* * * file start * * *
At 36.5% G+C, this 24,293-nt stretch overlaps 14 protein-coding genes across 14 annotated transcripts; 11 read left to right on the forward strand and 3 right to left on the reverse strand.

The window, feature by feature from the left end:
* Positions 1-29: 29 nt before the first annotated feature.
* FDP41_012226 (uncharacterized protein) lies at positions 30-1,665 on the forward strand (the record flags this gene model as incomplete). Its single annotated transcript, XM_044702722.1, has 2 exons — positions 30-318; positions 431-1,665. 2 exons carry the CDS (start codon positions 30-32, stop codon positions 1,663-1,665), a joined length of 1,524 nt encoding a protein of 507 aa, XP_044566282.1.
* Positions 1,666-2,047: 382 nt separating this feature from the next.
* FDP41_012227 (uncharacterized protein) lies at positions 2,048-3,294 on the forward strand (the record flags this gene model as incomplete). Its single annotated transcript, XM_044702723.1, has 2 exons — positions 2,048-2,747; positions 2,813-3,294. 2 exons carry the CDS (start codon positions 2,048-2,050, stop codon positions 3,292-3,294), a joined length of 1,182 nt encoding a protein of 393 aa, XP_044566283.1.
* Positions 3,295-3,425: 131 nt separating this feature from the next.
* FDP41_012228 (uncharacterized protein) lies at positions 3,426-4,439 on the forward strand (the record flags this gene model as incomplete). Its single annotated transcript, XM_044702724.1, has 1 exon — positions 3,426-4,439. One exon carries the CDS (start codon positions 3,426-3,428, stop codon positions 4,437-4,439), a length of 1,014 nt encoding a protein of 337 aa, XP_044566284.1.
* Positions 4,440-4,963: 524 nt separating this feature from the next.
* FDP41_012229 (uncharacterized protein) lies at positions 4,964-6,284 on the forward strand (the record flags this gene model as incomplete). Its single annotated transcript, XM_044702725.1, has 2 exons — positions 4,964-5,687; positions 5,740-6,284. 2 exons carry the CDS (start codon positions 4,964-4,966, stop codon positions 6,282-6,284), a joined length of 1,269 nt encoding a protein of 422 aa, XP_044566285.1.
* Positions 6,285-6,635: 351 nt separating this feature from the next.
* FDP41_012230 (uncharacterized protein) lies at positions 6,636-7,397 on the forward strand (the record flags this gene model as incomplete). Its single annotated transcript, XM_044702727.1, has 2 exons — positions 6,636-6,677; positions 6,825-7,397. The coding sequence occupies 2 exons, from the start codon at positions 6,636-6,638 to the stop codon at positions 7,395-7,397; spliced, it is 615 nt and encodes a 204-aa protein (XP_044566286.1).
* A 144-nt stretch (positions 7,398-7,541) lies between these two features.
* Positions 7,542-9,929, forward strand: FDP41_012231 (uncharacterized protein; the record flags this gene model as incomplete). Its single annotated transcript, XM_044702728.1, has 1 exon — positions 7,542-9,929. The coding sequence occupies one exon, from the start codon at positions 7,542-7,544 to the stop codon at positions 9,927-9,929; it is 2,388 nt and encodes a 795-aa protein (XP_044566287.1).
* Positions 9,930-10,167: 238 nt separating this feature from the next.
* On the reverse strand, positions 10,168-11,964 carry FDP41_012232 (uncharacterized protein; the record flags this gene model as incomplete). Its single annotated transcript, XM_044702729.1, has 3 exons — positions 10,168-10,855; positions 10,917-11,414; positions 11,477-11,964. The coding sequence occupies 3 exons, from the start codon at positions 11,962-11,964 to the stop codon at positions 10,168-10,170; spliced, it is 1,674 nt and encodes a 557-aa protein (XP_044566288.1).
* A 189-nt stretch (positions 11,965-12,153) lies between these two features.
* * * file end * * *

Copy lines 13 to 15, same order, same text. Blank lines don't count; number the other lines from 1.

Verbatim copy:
* A 144-nt stretch (positions 7,398-7,541) lies between these two features.
* Positions 7,542-9,929, forward strand: FDP41_012231 (uncharacterized protein; the record flags this gene model as incomplete). Its single annotated transcript, XM_044702728.1, has 1 exon — positions 7,542-9,929. The coding sequence occupies one exon, from the start codon at positions 7,542-7,544 to the stop codon at positions 9,927-9,929; it is 2,388 nt and encodes a 795-aa protein (XP_044566287.1).
* Positions 9,930-10,167: 238 nt separating this feature from the next.